One thing I loved about Lovey's right away: At so many Caribbean restaurants around South Florida, food is held in metal steaming trays for seemingly infinite amounts of time. But at Lovey's, I could smell the doughy roti being baked to order. When it arrives at your table, the piping-hot flatbread comes bundled in a wax-paper package. Opening it is like tearing the wrapping off a present, you get so giddy with excitement.
My friend and I practically laughed out loud when we received our huge chicken curry roti blanketed with dhalpourie, a style of flatbread that's filled with grainy lentil and spices. The bundle of potato and curry was bigger than the plate and must have weighed a good two pounds on its own. As we tore open the dhalpourie wrapping, little flecks of yellow lentil scattered wildly across the table. It was messy fare, but the addition of the lentils mellowed the richness of the curry nicely (not to mention quelling the slow-blooming heat of the hot peppa).
If you want to skip the messy lentils, however, order your flatbread "buss up shut," a slang term for roti that's been griddle-cooked and shaped to look like a nest of paper-thin ribbons. Personally, I find that this "plain" roti works best for scooping up pieces of chicken or duck, especially since both types of curry are almost always served bone-in. Sada, which I got with my order of amazingly fresh vegetable curries, is thicker and heartier than the other two kinds — more like naan.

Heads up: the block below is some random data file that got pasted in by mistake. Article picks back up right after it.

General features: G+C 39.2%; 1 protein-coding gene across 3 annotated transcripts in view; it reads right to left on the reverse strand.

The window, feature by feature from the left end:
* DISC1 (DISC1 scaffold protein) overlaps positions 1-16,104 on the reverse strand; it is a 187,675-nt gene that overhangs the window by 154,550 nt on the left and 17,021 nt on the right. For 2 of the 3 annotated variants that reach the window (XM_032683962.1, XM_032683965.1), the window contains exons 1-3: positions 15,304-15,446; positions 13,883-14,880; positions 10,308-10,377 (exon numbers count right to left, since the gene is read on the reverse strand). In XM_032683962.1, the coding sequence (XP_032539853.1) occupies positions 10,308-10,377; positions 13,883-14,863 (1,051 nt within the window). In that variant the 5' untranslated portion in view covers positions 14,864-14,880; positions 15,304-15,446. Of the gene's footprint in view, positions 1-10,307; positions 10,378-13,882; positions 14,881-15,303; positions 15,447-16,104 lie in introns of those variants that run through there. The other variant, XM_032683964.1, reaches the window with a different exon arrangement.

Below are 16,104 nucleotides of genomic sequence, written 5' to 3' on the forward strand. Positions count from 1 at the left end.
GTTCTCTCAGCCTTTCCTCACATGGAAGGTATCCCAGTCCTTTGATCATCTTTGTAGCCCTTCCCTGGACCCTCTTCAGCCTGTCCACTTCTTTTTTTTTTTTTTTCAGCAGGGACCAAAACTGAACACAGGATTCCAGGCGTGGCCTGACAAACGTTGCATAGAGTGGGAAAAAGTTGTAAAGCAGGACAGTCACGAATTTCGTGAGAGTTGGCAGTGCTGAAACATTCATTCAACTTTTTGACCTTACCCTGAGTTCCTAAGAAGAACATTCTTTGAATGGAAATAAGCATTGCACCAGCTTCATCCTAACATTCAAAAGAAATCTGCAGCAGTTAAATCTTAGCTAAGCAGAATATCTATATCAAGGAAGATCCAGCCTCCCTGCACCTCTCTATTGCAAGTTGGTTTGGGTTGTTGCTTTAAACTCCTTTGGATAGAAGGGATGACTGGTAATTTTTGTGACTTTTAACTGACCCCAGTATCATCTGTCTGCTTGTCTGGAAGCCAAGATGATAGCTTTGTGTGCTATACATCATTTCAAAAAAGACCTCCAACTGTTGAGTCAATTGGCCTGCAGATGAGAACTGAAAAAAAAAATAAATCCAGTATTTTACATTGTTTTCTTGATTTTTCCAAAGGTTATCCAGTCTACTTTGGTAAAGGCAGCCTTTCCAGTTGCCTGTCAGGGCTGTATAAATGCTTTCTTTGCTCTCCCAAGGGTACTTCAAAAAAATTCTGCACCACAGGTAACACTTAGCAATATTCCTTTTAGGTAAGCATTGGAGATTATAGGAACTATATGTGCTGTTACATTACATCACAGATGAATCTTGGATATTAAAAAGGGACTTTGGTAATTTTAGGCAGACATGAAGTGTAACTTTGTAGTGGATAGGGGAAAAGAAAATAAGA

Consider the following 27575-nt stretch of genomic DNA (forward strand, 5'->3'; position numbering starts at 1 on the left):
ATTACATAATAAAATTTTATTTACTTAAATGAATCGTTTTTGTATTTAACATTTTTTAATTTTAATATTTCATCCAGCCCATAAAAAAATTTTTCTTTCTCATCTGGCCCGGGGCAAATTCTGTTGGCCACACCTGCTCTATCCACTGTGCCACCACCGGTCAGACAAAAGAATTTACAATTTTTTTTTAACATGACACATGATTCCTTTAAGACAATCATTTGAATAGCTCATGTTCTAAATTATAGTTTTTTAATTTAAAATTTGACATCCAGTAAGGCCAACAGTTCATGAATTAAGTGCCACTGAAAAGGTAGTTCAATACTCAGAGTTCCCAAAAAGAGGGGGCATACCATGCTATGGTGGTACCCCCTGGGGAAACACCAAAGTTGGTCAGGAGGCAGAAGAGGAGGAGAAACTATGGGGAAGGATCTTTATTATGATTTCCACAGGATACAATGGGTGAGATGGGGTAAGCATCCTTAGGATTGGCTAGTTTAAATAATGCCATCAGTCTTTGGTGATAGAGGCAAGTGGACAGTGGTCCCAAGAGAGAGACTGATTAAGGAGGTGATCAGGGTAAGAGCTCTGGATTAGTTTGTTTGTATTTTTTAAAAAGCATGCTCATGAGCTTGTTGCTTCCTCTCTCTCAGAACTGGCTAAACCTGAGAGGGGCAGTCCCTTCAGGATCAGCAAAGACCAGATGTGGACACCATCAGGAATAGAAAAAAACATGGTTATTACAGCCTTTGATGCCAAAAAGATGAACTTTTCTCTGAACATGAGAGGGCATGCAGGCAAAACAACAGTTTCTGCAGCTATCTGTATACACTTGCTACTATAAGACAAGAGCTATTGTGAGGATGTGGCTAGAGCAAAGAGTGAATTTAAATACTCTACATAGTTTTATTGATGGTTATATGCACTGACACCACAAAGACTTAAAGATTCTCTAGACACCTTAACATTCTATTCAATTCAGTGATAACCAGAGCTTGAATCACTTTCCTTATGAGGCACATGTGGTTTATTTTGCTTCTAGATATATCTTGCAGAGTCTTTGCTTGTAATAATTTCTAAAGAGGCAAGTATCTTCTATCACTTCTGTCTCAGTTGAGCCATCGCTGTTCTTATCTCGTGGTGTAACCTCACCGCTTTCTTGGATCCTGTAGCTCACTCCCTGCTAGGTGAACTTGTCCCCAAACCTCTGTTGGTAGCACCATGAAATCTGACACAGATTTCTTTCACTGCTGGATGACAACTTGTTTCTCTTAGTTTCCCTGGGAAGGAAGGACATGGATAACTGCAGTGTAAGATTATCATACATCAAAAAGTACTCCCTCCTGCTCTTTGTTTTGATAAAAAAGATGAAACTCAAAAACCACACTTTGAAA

Aside from roti and curry, Lovey's does some fantastic Trinidadian-style street food. Doubles ($2), perhaps Trinidad's best-known export, are crazy popular as cheap, flavor-loaded street fare. Assembly is easy: Take two pieces of freshly fried bread, airy and light with big, yeasty bubbles, and sandwich them around an assortment of curried chickpeas, shredded cucumber, hot pepper, and kuchela, a sort of pickle-like chutney made from green mangoes. A spoonful of ultragarlicky kuchela is served with almost everything you order at Lovey's, but on the doubles, the strident flavors really shine.
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My favorite dish of them all was aloo pie ($2), another Trinidadian street food that's sort of like a potato sandwich, only made with a crispy, deep-fried bun. Sweet, tangy with kuchela, and starchy with potato, eating an aloo pie at Lovey's is like a flipping a greasy middle finger at Dr. Atkins. Say "yes" to the peppa, though, and your metabolism will be burning just as fast anyway.